‘Vaccine passport’ ban clears House
Nearing the end of Session, the bill heads back to the Senate a second time.

covid passports
The bill bans vaccine passports and limits local government authority during an emergency.

A bill banning vaccine passports and limiting some local government powers during an emergency cleared the House Wednesday.

But debate, at times, digressed into Gov. Ron DeSantis‘ handling of the pandemic.

The House passed the bill 76-40 Wednesday. The bill (SB 2006) already passed the Senate, but it will need to go back to the upper chamber after the House added an amendment. The Senate has until Friday, the last day of the Session, to vote on the amended bill.

Rep. Tom Leek and Sen. Danny Burgess carried the bill in their respective chambers.

“We have vaccines, through some miracle of science, that work. We also must recognize that COVID-19 vaccines don’t have the same proven history as the same vaccines we require our schoolchildren to get,” Leek said. “We must recognize that vaccine hesitancy is real and understandable.”

The legislation would make changes to the state’s Emergency Management Act to “better address the threat posed by pandemics or other public health emergencies,” according to a staff analysis.

Of the more talked about elements in the 49-page bill are limits on local emergency powers, a fine for businesses or institutions that require vaccine documentation and additional limitations for the government to mandate the closure of schools or businesses during an emergency.

Language in the bill said the Legislature’s intent is to “minimize the negative effects of an extended emergency” as it relates to the economy or schooling.

DeSantis has made the rounds on television and in speeches pitting Florida’s open policies for schools and businesses during the pandemic against “lockdown states.” DeSantis issued a stay-at-home order for nonessential workers in April, though he has largely kept Florida open compared to other states.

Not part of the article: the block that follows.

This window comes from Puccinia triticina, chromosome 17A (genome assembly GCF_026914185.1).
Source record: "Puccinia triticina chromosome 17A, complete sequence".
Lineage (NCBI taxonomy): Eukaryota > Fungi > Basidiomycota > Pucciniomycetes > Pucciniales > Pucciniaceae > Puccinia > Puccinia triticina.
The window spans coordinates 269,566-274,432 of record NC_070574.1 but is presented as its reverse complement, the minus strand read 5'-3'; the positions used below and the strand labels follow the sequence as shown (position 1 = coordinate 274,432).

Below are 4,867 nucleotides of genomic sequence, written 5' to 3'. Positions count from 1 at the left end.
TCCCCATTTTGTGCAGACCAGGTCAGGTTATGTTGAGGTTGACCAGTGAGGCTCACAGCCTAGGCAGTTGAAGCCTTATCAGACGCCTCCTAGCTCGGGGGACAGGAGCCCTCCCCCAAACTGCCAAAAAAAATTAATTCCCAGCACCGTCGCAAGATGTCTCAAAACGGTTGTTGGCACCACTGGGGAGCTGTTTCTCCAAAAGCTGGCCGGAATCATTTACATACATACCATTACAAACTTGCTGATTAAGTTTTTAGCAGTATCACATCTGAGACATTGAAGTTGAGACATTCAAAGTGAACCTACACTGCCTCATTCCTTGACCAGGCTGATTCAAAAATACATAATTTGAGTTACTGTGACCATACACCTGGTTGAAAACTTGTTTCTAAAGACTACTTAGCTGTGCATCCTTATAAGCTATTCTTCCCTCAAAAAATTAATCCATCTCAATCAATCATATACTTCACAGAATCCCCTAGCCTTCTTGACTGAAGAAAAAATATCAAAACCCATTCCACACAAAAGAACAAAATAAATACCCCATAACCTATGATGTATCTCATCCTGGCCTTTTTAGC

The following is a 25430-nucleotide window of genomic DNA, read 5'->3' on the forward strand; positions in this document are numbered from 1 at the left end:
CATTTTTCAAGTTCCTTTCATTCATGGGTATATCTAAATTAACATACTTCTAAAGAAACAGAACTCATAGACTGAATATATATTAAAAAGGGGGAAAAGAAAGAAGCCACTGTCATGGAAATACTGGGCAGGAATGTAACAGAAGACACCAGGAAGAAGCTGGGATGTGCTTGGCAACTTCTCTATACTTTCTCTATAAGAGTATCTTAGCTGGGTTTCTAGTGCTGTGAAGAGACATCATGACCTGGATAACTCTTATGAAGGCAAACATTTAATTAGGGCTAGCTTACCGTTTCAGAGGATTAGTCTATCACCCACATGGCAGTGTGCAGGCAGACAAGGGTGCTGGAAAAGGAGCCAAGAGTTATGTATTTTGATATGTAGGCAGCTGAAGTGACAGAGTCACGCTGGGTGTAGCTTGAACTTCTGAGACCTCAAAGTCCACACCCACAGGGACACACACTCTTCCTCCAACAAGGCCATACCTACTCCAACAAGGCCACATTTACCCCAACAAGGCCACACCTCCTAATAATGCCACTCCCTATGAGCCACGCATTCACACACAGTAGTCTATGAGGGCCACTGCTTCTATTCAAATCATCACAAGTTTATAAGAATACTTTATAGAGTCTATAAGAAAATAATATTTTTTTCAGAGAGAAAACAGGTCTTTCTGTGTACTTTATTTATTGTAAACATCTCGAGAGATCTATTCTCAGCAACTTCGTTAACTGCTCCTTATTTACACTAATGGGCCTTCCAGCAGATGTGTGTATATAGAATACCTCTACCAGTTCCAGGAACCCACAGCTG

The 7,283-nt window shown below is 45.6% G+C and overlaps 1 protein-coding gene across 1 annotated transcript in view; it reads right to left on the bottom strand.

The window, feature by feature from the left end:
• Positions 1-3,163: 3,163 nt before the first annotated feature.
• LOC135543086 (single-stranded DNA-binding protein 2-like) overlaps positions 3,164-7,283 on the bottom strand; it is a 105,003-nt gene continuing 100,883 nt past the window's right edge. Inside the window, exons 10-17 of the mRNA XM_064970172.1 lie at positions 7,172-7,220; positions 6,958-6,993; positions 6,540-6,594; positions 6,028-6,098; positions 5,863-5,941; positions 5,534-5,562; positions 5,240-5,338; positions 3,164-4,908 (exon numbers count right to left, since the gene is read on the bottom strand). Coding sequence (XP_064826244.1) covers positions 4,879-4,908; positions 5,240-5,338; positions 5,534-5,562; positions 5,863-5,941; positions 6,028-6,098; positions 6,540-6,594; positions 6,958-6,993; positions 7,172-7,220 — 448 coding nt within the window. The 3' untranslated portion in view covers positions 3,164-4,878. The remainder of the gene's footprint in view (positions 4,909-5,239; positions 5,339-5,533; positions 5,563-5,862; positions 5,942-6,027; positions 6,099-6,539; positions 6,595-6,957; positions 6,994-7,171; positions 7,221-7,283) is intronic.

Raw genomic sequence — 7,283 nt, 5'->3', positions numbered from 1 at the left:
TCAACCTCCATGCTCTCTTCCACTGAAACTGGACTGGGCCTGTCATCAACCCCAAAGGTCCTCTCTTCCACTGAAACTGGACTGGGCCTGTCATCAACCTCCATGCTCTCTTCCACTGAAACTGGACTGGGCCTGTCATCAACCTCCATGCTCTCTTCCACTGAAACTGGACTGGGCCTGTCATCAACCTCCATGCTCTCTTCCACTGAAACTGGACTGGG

On the House floor Wednesday, Democratic Rep. Omari Hardy said DeSantis’ handling of the pandemic left Floridians at risk, and this emergency management bill will give the state more of the same in the next emergency.

“Throughout this pandemic I’ve been concerned about government under-reach,” Hardy said. “In particular, the Governor of this state failed to do what we know should have been done to prevent people from getting sick and dying.”

But Republicans praised DeSantis for giving Florida a leg up along the path to economic recovery.

“We are leading the country in our economic comeback, and Florida will be at the top of that,” Lighthouse Point Rep. Chip LaMarca said.

Vaccine passports are a main flashpoint of the bill among the two parties. A vaccine passport is the idea that businesses or other institutions could require people to show proof they’ve been vaccinated before being offered services or allowed inside.

Proposed fines for vaccine passports under the bill are similar to an emergency order signed by Gov. Ron DeSantis in early April that said businesses that require vaccine documentation are ineligible for state contracts or grants.

Businesses or schools that require proof of a COVID-19 vaccination could get slapped with a $5,000 fine for each affected customer or student under the bill.

An amendment the House accepted Tuesday clarified that other COVID-19 screening protocols are allowed.

Miami Beach Rep. Michael Grieco said decisions about vaccine documentation should be left to each business.

“What about the cruise ship industry? What about the hospitality industry? They can’t make those decisions?” Greco said.

Hardy also referenced the state’s struggling cruise industry and called out the pro-business claims regularly made by Florida’s Republican leaders.

“I don’t know many people who are going to get on a cruise if they don’t have the security of knowing that the other people on that cruise with them, in that close environment with them, have also been vaccinated,” Hardy said.